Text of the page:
More Resources as Housing Crisis Tightens
Seattle passed rezones in several neighborhoods in 2017, which enacted the Mandatory Housing Affordability (MHA) program and guaranteed new market-rate housing developments includes a portion of affordable housing or pay in-lieu fees to a City fund. The Seattle City Council passed the University District rezone in February. Downtown and South Lake Union rezones passed in April, and an Uptown rezone passed in October. If all goes according to plan, every urban village in Seattle will get a MHA rezone in 2018.
In addition to making progress on inclusionary zoning via MHA rezones, the Seattle City Council came up with $29 million for affordable housing though bonding, which led to a record year for Seattle Housing Authority investments–more than $100 million. Another way the Seattle responded to growing needs in housing, social services, and transportation was by passing a city income tax after a concerted campaign led by the Seattle Transit Riders Union. That tax is currently tied up in the courts, but if rulings go the City’s way, Seattle’s income tax could push the Washington State Supreme Court to establish a new precedent overruling income tax prohibitions dating from the 1930’s.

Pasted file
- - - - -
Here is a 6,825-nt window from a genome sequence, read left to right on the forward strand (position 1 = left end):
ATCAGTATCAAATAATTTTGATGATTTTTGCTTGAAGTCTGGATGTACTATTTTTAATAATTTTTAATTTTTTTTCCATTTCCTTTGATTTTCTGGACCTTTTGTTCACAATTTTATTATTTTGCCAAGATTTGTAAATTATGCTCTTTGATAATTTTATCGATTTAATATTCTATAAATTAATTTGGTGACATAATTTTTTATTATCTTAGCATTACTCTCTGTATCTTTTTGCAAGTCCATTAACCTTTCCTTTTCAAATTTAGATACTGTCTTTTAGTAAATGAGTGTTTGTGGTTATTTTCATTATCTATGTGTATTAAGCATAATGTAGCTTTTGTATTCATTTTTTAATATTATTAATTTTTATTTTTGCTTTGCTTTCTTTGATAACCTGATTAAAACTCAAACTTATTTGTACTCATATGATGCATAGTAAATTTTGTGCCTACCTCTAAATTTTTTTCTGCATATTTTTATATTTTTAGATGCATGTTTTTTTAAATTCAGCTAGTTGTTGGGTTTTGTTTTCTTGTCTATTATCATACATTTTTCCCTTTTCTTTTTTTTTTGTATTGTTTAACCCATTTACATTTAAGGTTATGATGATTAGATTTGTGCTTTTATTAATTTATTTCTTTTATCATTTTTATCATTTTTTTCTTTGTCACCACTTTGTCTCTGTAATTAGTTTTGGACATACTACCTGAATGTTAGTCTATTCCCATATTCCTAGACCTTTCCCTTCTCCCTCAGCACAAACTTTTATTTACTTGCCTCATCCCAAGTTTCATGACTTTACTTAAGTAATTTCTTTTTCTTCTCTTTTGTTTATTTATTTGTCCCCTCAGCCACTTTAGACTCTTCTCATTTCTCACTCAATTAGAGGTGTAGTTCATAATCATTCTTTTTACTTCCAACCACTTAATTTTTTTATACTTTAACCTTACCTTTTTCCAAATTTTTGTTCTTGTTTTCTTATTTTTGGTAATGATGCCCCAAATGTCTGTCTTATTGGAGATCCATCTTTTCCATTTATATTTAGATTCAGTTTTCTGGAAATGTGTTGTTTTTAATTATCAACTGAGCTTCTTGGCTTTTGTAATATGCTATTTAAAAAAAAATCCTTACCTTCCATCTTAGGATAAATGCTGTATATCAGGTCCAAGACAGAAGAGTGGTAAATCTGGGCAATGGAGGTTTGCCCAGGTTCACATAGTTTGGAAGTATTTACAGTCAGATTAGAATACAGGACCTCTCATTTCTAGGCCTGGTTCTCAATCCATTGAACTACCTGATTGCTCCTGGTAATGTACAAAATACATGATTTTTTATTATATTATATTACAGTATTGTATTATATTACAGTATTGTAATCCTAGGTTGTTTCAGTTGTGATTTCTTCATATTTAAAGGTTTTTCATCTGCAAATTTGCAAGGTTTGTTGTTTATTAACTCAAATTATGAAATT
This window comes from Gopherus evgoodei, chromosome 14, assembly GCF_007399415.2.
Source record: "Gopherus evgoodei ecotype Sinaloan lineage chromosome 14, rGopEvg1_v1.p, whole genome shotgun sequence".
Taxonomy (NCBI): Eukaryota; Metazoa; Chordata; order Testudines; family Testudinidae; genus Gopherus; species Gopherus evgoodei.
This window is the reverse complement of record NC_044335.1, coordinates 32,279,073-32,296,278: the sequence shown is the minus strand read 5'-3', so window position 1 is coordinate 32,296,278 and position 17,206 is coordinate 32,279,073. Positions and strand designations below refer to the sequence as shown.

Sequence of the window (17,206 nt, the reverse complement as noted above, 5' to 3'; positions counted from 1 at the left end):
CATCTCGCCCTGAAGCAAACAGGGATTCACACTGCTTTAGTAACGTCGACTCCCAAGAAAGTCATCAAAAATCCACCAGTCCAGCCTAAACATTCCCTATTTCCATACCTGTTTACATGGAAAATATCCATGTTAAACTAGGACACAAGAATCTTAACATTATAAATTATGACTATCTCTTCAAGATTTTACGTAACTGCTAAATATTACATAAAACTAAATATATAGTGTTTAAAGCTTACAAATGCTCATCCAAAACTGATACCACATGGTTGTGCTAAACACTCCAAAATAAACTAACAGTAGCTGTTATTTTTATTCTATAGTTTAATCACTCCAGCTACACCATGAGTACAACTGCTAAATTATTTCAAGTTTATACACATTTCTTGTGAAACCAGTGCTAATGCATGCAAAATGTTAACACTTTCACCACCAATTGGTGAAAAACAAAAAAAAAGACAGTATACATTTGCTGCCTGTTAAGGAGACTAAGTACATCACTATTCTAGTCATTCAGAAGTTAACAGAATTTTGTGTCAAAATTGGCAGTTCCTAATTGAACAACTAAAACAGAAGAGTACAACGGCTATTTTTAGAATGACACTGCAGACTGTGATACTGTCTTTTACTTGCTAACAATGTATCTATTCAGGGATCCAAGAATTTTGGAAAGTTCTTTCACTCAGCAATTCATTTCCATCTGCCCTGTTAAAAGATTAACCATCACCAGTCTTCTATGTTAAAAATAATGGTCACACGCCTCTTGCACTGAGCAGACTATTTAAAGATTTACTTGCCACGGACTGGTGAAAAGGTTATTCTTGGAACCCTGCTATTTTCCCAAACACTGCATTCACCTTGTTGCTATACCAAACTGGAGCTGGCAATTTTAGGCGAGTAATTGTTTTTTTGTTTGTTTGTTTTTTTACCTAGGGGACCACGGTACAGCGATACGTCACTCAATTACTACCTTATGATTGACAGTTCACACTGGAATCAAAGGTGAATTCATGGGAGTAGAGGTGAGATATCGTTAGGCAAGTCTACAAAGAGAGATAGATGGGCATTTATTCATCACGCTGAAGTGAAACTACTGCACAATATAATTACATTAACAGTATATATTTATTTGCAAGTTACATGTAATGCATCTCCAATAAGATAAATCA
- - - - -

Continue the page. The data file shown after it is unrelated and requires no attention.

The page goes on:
Community Package Extract $83 Million in WSCC Benefits
Additional housing resources were also scrounged up by the visionary leadership of the Community Package Coalition. The coalition tirelessly advocated to push the Washington State Convention Center to quadruple the public benefits package to $83 million for its planned $1.6 billion addition. $29 million in benefits will go to affordable housing. (I should note we’re biased since Coalition leaders Alex Hudson and Scott Bonjukian are also board members with The Urbanist.)